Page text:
Pre-heating (Regeneration) and Standardization

    Milk is chilled and then heated to approximately 40°C to help separate the butterfat during standardization. This step makes use of regenerative heating, in which the chilled milk cools the pasteurized milk while the heat from the pasteurized milk warms the incoming chilled milk.

    A consistent butterfat content is the aim of standardization, leading to the production of different products such as skim milk, low-fat milk, and high-fat milk. In order to achieve the appropriate butterfat content in the finished product, this process also involves figuring out how much cream to separate.


    Using centrifugal clarifiers and tubular metallic filters, clarification eliminates foreign particles from milk. By cleaning one filter while the other runs, the filters can be operated in parallel twins, which enables continuous processing. Cleaning must be done on a regular basis (every two to ten working hours) in order to stop bacterial growth.


    Standardization guarantees that milk fat content remains constant to accommodate varying consumer preferences, including those for high-fat, low-fat, and skim milk. Additionally, it separates butterfat for use in the production of cream and other fat-based goods like butter and ghee.


    To stop cream separation, homogenization is a physical process that reduces milk fat globules to tiny droplets. A milk homogenizer running at 100 to 170 bars splits fat globules into tiny droplets to ensure uniform fat distribution in the milk.

    Heating section

    In the heating section, milk is heated with steam to kill Clostridium botulinum spores, from 60°C to 72°C. PHE plates are used for the heat exchange, which moves in a countercurrent direction. If the milk does not reach the proper temperature, a flow diversion valve at the end of this section is controlled by a temperature sensor, which sends the milk back to the heating section.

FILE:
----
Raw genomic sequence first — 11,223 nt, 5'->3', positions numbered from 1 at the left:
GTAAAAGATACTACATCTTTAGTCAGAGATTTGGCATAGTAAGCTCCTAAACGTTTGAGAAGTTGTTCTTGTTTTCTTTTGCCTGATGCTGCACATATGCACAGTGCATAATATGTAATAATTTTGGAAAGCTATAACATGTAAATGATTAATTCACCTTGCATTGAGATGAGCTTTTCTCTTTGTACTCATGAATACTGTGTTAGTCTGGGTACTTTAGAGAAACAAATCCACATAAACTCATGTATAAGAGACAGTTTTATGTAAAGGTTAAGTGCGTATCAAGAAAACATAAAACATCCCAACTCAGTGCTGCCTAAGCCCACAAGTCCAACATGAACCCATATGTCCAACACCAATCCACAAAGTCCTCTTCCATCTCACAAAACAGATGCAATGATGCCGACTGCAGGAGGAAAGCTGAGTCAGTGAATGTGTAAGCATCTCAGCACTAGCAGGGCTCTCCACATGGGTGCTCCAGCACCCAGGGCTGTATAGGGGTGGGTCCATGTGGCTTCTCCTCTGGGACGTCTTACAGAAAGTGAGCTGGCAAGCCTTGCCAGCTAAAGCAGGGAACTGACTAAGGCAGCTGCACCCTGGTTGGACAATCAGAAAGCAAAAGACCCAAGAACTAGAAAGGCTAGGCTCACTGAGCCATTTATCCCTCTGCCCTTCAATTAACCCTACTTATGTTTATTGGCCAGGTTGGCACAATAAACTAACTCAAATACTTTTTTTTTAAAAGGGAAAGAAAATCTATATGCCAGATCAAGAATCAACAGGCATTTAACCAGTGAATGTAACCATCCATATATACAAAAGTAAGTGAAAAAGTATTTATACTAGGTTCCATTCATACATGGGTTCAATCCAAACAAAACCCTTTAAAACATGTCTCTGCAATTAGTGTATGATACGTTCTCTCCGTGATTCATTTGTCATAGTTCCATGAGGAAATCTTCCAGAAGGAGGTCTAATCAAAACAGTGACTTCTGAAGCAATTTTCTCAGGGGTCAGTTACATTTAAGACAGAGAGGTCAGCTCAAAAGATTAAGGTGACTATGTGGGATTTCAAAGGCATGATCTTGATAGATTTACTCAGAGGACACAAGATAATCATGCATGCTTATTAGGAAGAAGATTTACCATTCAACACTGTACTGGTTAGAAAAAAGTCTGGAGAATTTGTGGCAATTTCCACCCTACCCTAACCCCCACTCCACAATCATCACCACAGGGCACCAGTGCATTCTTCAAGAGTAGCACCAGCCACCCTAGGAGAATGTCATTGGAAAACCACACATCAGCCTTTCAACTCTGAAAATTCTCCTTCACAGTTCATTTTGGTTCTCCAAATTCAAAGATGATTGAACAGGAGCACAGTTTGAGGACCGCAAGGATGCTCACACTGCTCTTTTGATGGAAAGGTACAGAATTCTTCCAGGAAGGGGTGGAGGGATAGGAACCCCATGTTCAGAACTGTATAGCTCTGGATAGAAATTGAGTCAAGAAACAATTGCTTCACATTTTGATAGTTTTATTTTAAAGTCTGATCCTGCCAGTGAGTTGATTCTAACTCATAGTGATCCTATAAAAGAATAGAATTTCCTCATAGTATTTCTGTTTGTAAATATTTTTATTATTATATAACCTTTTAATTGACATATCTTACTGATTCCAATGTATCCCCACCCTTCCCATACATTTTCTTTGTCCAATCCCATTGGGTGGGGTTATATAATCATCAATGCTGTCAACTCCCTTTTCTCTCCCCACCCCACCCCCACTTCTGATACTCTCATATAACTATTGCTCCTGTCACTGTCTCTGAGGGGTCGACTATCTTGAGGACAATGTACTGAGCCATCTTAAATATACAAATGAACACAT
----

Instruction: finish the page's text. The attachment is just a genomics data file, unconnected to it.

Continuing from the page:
Holding section

    After heating, milk is poured into holding tubes that are calibrated to guarantee that it stays at the pasteurization temperature long enough to kill bacteria—at least 16 seconds. The flow diversion valve returns the milk to the heating section when a sensor senses a drop in temperature. After being properly pasteurized, milk cools to about 30°C and returns to the regeneration section to warm incoming chilled milk.

    Cooling/Chilling section

    The pasteurized milk is finally sent to the cooling section, where it is cooled to 4°C using PHE coolant or chilled water. After cooling, the milk is prepared for aseptic packing and cold room storage.

    Cold filling for beverage products: A ground-breaking method you must know

    The quality, flavor, and texture of milk are maintained through the cold fill method


    Understanding the nuances of cold filling for beverages is necessary to maintain product quality. Whether it is processing fresh fruit juice or dairy drinks, cold filling ensures that nutrients, flavour and product integrity are retained. This approach plays a key role in meeting growing consumer demand for natural, minimally processed beverages.

    For beverage manufacturers looking to take advantage of the benefits of cold filling, partnering with an experienced and trustworthy company is vital. Leading the industry in both original design manufacturing (ODM) and original equipment manufacturing (OEM) for a large variety of beverage products is Tan Do Company. With modern facilities and a commitment to quality, we can help you realize your beverage vision.

    Contact us today to explore the possibilities and take the first step towards delivering your drinks to customers.

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    Hi readers, I'm Richard, F&B marketing executive for Tan Do Beverage - a leading private label manufacturer in the beverage industry. The articles that I write have all been consulted with our professional R&D and Quality Control staff, so that all knowledge shared will be accurate and helpful. Our Blog is designed to provide the best industry insights about general beverage trends, manufacturing knowledge and guides for beverage business operations.